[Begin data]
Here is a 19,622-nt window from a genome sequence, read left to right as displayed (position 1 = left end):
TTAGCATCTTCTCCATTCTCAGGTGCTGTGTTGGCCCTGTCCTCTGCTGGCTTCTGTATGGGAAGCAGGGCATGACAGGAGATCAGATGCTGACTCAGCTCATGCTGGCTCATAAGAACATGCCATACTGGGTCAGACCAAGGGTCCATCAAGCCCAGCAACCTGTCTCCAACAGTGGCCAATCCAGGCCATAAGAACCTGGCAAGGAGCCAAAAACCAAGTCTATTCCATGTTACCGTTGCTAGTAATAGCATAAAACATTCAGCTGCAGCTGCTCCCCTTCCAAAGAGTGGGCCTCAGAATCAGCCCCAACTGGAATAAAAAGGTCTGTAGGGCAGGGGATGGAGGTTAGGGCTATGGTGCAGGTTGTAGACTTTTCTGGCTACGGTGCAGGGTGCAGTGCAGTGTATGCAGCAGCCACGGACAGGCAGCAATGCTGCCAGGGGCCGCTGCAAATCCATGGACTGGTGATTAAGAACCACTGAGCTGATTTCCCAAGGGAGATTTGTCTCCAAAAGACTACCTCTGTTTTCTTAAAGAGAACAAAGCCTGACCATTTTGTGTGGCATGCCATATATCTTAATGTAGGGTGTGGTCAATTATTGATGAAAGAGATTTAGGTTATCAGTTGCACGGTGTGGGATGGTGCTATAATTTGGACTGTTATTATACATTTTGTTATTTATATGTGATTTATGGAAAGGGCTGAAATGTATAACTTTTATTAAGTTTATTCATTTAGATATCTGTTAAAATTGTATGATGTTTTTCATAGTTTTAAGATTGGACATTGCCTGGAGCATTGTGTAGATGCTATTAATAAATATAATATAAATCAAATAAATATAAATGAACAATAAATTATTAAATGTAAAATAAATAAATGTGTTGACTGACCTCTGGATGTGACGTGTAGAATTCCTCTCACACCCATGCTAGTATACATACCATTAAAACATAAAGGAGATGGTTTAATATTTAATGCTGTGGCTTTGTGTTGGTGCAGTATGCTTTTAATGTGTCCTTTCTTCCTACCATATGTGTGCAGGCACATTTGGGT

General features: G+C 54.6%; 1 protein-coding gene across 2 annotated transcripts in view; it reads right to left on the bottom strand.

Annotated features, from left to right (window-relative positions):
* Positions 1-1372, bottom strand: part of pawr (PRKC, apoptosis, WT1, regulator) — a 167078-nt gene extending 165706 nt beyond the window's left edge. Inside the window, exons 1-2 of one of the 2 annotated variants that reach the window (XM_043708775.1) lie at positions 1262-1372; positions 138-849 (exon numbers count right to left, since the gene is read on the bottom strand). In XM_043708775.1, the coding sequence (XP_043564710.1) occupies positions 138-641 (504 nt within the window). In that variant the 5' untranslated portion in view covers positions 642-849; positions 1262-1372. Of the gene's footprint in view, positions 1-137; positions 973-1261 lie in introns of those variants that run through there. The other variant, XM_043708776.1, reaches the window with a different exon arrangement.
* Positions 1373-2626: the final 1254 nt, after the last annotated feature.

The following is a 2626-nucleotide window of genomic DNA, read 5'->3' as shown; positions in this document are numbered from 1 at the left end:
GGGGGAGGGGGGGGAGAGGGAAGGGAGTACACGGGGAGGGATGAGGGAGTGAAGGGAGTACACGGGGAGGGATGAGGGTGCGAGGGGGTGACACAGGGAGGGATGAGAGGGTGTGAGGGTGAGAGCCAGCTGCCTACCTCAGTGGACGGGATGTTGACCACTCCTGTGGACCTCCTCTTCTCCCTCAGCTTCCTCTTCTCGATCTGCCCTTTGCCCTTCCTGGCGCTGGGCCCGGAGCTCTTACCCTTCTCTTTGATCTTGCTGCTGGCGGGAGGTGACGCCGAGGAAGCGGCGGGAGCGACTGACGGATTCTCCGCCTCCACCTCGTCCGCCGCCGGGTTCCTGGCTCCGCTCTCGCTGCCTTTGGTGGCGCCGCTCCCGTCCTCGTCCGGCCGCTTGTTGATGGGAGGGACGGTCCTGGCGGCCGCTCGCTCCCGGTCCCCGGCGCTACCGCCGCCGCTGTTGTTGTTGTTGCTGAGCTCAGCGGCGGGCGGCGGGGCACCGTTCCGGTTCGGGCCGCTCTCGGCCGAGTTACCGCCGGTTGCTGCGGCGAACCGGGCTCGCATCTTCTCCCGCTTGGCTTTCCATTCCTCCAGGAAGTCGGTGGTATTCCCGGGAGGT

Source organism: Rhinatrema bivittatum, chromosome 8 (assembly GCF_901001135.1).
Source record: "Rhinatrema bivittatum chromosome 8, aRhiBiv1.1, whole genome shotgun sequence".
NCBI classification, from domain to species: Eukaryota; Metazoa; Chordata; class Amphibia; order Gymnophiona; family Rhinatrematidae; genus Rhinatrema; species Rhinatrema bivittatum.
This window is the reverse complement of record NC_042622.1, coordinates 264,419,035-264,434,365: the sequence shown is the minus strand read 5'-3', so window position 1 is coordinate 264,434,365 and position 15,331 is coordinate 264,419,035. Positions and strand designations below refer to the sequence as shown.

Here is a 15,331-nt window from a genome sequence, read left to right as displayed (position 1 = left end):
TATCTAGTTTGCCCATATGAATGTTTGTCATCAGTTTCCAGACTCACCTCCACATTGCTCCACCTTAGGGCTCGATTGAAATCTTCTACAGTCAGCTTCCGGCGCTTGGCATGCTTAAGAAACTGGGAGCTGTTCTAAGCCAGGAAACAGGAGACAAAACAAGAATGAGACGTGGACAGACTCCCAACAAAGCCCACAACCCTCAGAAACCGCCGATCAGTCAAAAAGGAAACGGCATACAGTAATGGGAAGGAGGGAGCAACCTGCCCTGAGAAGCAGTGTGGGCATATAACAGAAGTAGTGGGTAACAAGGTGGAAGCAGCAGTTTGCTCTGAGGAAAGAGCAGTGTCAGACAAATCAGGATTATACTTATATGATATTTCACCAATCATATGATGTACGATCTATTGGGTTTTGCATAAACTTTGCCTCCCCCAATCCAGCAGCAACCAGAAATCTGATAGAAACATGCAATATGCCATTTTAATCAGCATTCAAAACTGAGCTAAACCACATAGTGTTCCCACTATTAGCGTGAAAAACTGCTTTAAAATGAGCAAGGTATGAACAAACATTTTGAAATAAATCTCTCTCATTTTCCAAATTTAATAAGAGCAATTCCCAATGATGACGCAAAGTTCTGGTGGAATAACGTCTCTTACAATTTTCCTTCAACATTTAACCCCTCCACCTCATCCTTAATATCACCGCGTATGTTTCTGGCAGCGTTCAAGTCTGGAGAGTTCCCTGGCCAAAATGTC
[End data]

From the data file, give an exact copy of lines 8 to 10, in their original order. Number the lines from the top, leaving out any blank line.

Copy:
GGGGGAGGGGGGGGAGAGGGAAGGGAGTACACGGGGAGGGATGAGGGAGTGAAGGGAGTACACGGGGAGGGATGAGGGTGCGAGGGGGTGACACAGGGAGGGATGAGAGGGTGTGAGGGTGAGAGCCAGCTGCCTACCTCAGTGGACGGGATGTTGACCACTCCTGTGGACCTCCTCTTCTCCCTCAGCTTCCTCTTCTCGATCTGCCCTTTGCCCTTCCTGGCGCTGGGCCCGGAGCTCTTACCCTTCTCTTTGATCTTGCTGCTGGCGGGAGGTGACGCCGAGGAAGCGGCGGGAGCGACTGACGGATTCTCCGCCTCCACCTCGTCCGCCGCCGGGTTCCTGGCTCCGCTCTCGCTGCCTTTGGTGGCGCCGCTCCCGTCCTCGTCCGGCCGCTTGTTGATGGGAGGGACGGTCCTGGCGGCCGCTCGCTCCCGGTCCCCGGCGCTACCGCCGCCGCTGTTGTTGTTGTTGCTGAGCTCAGCGGCGGGCGGCGGGGCACCGTTCCGGTTCGGGCCGCTCTCGGCCGAGTTACCGCCGGTTGCTGCGGCGAACCGGGCTCGCATCTTCTCCCGCTTGGCTTTCCATTCCTCCAGGAAGTCGGTGGTATTCCCGGGAGGT

Source organism: Rhinatrema bivittatum, chromosome 8 (assembly GCF_901001135.1).
Source record: "Rhinatrema bivittatum chromosome 8, aRhiBiv1.1, whole genome shotgun sequence".